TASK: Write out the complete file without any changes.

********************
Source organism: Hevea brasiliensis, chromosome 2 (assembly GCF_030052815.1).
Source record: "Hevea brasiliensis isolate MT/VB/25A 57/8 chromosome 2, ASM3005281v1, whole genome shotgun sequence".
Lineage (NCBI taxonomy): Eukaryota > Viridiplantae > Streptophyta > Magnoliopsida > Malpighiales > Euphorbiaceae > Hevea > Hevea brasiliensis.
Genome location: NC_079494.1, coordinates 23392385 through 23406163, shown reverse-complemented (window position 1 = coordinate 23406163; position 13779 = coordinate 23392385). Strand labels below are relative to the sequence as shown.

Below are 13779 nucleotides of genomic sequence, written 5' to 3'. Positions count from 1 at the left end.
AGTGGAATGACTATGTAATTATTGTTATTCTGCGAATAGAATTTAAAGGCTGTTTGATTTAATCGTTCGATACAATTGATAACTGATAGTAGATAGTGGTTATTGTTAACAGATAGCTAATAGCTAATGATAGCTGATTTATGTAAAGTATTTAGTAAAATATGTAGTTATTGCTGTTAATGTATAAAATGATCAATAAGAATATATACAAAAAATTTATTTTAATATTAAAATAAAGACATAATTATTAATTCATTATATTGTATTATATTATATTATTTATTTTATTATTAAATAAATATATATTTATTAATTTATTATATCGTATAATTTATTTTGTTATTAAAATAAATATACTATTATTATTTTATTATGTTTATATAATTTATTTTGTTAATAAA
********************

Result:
Source organism: Hevea brasiliensis, chromosome 2 (assembly GCF_030052815.1).
Source record: "Hevea brasiliensis isolate MT/VB/25A 57/8 chromosome 2, ASM3005281v1, whole genome shotgun sequence".
Lineage (NCBI taxonomy): Eukaryota > Viridiplantae > Streptophyta > Magnoliopsida > Malpighiales > Euphorbiaceae > Hevea > Hevea brasiliensis.
Genome location: NC_079494.1, coordinates 23392385 through 23406163, shown reverse-complemented (window position 1 = coordinate 23406163; position 13779 = coordinate 23392385). Strand labels below are relative to the sequence as shown.

Below are 13779 nucleotides of genomic sequence, written 5' to 3'. Positions count from 1 at the left end.
AGTGGAATGACTATGTAATTATTGTTATTCTGCGAATAGAATTTAAAGGCTGTTTGATTTAATCGTTCGATACAATTGATAACTGATAGTAGATAGTGGTTATTGTTAACAGATAGCTAATAGCTAATGATAGCTGATTTATGTAAAGTATTTAGTAAAATATGTAGTTATTGCTGTTAATGTATAAAATGATCAATAAGAATATATACAAAAAATTTATTTTAATATTAAAATAAAGACATAATTATTAATTCATTATATTGTATTATATTATATTATTTATTTTATTATTAAATAAATATATATTTATTAATTTATTATATCGTATAATTTATTTTGTTATTAAAATAAATATACTATTATTATTTTATTATGTTTATATAATTTATTTTGTTAATAAA